Scope note(s)

Source note(s)

Display note(s)

Hierarchical terms



Equivalent terms


Associated terms


34 Archival description results for Anglican

34 results directly related Exclude narrower terms

81 Frederick Street - The Anglican Church Manse

The former Anglican Church Manse is located at 81 Frederick St. (on the northeast corner of Church and Frederick Streets). The structure was built around 1880 in the Eclectic Neoclassical style. The two-storey, rectangular building has a medium-pitched, hip roof. The line at the front façade suggesting that the building originally had a full-width, front porch is another Regency Revival feature. The symmetrical window openings (with high floor to ceiling heights), a centre hall plan, and a wide entrance with sidelights and a transom are neoclassical features. Dichromatic brickwork at the quoins and window labels, as well as the ‘droopy’ label stops at the windows are Gothic Revival features. The house has solid, brick construction and a stone foundation. According to the 2000 inventory, the existing porch and entrance motif are unsympathetic with the original design. It also notes that, unlike the originals, the replacement windows have no muntins. (1, 2, 3)

George Jackson

81 John Street West - Bradford Presbyterian Church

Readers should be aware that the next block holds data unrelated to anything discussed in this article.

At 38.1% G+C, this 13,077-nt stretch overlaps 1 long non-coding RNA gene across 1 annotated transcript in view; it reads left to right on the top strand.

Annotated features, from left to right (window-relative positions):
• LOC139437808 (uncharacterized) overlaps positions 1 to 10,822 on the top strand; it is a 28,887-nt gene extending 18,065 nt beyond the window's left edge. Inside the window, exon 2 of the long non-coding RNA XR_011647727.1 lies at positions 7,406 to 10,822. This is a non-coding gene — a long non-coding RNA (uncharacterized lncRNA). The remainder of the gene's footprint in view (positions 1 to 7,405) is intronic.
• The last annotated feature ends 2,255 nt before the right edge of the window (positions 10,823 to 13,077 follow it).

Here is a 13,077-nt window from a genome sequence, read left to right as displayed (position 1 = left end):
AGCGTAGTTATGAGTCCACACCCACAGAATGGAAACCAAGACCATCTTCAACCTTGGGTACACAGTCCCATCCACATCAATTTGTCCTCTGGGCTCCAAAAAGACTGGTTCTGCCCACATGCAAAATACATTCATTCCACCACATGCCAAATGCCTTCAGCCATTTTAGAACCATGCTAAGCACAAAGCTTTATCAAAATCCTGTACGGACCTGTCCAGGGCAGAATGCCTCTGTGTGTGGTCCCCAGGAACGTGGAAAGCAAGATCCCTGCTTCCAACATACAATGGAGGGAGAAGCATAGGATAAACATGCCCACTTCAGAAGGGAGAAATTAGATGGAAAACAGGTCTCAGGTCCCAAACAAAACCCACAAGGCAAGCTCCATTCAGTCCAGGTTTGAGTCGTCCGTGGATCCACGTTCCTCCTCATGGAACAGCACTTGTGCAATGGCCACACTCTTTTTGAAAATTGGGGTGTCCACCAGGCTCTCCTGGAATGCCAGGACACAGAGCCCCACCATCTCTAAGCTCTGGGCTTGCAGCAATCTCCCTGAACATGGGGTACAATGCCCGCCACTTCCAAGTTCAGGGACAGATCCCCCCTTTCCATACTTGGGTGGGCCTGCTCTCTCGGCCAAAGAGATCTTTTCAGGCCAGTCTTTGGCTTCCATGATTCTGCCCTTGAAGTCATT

The Bradford Presbyterian Church was once located at 81 John St. West (on the northwest corner of Church and John Streets). A Presbyterian church in Bradford dates back to 1856. The original frame building was built on this site and used until 1893. At that time it was sold to the Anglican Church and moved a short distance north to be used as the Parish Hall. The structure seen in this photo (from 1996) was designed in the Romanesque style by Siddell Baker Architects in Toronto. It was constructed in 1893 for $5,000 by local builder Dougald (George) MacDonald. George was able to do short-hand blueprints and he was also the Sunday school teacher. The church pipe organ was installed in 1915 (with a portion of it funded by the Carnegie Foundation). A seven-foot section of interior, cornice molding fell off and crashed through some front seating and the floor and landed in the basement in 1937. It was rediscovered years later in George MacDonald’s barn.